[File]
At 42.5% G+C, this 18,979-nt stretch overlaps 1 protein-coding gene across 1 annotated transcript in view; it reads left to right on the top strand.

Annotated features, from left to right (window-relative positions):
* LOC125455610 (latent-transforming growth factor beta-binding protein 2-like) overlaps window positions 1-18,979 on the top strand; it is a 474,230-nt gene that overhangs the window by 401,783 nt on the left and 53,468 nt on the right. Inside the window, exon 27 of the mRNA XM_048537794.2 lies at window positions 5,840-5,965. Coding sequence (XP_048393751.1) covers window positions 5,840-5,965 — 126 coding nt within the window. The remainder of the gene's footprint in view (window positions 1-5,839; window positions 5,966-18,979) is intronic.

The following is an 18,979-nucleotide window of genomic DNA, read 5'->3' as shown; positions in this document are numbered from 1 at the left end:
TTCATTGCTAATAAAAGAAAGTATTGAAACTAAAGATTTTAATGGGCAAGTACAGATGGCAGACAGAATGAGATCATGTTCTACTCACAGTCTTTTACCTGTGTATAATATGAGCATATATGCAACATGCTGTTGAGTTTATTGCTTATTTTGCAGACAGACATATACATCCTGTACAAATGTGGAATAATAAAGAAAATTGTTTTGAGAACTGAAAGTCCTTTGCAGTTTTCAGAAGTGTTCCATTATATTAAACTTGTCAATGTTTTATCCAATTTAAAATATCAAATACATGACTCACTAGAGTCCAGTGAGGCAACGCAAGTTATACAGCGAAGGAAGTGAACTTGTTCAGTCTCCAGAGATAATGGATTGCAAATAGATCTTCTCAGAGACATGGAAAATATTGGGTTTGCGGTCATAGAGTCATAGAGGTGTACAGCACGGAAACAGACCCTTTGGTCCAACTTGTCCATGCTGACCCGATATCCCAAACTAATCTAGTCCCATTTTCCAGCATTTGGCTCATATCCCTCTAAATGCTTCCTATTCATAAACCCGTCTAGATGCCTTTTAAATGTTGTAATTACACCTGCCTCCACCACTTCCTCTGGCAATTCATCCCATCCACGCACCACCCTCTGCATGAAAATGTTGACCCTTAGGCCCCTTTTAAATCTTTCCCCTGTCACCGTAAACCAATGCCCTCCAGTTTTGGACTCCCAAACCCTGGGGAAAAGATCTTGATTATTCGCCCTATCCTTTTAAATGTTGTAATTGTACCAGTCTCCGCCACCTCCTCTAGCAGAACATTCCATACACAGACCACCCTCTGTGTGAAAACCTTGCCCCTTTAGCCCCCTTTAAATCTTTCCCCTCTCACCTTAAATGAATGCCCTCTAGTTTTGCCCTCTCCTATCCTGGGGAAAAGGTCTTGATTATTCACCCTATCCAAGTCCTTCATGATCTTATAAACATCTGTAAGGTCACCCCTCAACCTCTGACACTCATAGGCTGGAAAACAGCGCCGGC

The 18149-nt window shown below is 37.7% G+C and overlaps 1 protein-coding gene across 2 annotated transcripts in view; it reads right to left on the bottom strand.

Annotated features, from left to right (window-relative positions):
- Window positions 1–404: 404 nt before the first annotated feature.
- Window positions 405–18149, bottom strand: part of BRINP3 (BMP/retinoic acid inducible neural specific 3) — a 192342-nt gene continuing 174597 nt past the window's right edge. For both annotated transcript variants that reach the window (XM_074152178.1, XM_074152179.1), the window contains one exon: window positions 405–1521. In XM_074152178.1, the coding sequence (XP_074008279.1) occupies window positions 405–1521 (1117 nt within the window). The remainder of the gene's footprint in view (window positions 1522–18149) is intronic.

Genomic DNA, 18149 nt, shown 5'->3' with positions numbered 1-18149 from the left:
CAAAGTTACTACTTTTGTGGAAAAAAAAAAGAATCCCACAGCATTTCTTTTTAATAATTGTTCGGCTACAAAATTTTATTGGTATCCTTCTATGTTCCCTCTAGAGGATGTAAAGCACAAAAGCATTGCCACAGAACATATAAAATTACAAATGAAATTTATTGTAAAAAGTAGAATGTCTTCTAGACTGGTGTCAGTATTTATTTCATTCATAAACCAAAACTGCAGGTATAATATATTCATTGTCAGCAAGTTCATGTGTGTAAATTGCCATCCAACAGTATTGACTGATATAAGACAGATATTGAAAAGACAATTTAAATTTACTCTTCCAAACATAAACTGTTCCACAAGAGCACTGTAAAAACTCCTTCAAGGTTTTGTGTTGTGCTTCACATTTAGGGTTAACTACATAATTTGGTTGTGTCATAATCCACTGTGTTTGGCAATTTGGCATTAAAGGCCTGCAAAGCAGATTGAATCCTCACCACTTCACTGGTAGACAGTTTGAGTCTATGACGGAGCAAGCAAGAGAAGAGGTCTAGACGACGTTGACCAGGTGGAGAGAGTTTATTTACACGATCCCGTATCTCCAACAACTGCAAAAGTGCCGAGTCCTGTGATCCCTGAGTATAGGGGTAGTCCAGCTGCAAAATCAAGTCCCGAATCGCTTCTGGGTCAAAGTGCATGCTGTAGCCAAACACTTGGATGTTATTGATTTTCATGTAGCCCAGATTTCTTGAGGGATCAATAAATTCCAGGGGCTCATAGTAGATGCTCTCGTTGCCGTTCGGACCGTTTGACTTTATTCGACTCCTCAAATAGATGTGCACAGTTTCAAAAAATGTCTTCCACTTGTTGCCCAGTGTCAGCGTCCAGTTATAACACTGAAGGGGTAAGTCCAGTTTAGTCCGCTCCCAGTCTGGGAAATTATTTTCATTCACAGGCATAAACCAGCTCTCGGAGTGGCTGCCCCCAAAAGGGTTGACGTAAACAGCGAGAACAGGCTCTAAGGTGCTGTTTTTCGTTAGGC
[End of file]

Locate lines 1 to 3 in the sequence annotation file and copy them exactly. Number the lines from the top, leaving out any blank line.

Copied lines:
At 42.5% G+C, this 18,979-nt stretch overlaps 1 protein-coding gene across 1 annotated transcript in view; it reads left to right on the top strand.

Annotated features, from left to right (window-relative positions):
* LOC125455610 (latent-transforming growth factor beta-binding protein 2-like) overlaps window positions 1-18,979 on the top strand; it is a 474,230-nt gene that overhangs the window by 401,783 nt on the left and 53,468 nt on the right. Inside the window, exon 27 of the mRNA XM_048537794.2 lies at window positions 5,840-5,965. Coding sequence (XP_048393751.1) covers window positions 5,840-5,965 — 126 coding nt within the window. The remainder of the gene's footprint in view (window positions 1-5,839; window positions 5,966-18,979) is intronic.